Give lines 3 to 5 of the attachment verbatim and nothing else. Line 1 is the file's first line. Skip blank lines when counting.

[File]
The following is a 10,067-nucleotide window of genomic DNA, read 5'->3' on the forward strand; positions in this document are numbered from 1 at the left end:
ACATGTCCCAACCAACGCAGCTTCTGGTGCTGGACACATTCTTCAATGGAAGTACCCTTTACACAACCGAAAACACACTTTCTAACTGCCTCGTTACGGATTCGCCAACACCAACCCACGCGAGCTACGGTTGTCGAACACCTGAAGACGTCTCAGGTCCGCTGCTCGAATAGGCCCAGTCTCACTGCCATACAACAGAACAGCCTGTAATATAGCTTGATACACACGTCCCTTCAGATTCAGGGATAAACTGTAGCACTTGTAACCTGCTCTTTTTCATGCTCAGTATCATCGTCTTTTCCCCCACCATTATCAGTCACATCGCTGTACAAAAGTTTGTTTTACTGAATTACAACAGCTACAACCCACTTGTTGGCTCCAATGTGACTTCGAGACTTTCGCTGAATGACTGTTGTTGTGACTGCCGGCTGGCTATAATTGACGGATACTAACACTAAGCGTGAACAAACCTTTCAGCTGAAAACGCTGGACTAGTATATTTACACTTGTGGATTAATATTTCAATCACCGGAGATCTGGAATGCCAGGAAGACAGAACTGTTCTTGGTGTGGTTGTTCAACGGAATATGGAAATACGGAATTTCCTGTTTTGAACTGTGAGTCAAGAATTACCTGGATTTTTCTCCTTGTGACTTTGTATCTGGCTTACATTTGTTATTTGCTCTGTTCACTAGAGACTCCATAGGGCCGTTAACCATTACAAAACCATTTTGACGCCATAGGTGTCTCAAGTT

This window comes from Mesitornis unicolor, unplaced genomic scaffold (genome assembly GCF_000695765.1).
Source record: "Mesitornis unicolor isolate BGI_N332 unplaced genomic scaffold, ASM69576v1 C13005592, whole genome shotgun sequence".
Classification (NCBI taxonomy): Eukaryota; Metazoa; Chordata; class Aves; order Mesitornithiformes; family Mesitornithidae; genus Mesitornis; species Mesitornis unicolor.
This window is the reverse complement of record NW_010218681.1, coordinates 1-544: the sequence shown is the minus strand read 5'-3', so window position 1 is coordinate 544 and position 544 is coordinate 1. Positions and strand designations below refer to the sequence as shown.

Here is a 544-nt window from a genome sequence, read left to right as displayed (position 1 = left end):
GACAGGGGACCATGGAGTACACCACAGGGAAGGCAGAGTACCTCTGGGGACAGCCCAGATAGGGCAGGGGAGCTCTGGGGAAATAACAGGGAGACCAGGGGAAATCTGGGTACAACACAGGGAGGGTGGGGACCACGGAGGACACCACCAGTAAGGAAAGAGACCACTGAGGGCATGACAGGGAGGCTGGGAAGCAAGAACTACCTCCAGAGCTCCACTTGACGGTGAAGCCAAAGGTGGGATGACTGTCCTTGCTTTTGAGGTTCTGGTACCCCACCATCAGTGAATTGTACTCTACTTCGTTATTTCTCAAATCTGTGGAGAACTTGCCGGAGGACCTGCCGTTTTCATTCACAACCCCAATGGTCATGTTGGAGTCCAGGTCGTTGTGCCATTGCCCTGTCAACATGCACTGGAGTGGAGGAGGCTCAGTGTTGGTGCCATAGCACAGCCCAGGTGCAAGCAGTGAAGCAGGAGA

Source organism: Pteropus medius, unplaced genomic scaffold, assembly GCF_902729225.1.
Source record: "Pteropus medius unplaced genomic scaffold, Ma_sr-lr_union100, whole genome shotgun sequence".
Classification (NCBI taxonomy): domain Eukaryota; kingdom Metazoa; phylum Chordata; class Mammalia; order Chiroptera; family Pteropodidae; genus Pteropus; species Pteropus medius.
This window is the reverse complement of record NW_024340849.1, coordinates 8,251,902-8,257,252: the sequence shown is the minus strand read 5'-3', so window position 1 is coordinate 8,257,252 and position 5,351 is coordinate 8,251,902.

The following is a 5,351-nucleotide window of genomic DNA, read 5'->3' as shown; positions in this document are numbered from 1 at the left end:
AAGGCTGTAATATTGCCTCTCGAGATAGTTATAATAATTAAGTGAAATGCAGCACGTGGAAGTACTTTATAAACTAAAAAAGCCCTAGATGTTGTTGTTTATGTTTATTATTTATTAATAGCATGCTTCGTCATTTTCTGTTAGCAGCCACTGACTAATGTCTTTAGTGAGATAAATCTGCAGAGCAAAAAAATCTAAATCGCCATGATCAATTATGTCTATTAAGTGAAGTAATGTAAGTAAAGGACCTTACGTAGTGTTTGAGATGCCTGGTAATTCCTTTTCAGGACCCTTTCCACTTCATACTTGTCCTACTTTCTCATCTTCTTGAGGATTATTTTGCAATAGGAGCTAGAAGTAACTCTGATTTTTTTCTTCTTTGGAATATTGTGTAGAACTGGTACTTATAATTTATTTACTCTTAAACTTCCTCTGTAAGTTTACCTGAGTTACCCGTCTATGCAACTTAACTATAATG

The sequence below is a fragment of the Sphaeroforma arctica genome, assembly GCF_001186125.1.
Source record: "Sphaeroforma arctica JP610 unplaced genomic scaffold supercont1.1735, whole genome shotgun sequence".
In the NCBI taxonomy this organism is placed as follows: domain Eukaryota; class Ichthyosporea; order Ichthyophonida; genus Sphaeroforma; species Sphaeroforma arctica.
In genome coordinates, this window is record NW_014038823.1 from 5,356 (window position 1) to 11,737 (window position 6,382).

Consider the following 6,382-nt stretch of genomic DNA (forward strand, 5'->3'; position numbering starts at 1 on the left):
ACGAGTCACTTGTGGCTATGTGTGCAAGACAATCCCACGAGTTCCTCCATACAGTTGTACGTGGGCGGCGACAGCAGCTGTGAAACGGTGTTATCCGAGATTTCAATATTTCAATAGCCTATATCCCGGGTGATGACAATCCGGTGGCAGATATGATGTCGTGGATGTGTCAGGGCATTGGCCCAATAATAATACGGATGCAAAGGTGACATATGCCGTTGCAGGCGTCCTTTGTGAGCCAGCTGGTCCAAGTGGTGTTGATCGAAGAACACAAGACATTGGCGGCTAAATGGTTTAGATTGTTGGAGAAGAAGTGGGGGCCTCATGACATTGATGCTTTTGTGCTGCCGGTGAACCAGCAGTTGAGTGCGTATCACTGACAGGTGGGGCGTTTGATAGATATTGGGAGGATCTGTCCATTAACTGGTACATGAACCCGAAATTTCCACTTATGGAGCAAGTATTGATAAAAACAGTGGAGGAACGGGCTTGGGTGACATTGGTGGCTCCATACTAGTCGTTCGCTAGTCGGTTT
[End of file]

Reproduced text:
This window comes from Mesitornis unicolor, unplaced genomic scaffold (genome assembly GCF_000695765.1).
Source record: "Mesitornis unicolor isolate BGI_N332 unplaced genomic scaffold, ASM69576v1 C13005592, whole genome shotgun sequence".
Classification (NCBI taxonomy): Eukaryota; Metazoa; Chordata; class Aves; order Mesitornithiformes; family Mesitornithidae; genus Mesitornis; species Mesitornis unicolor.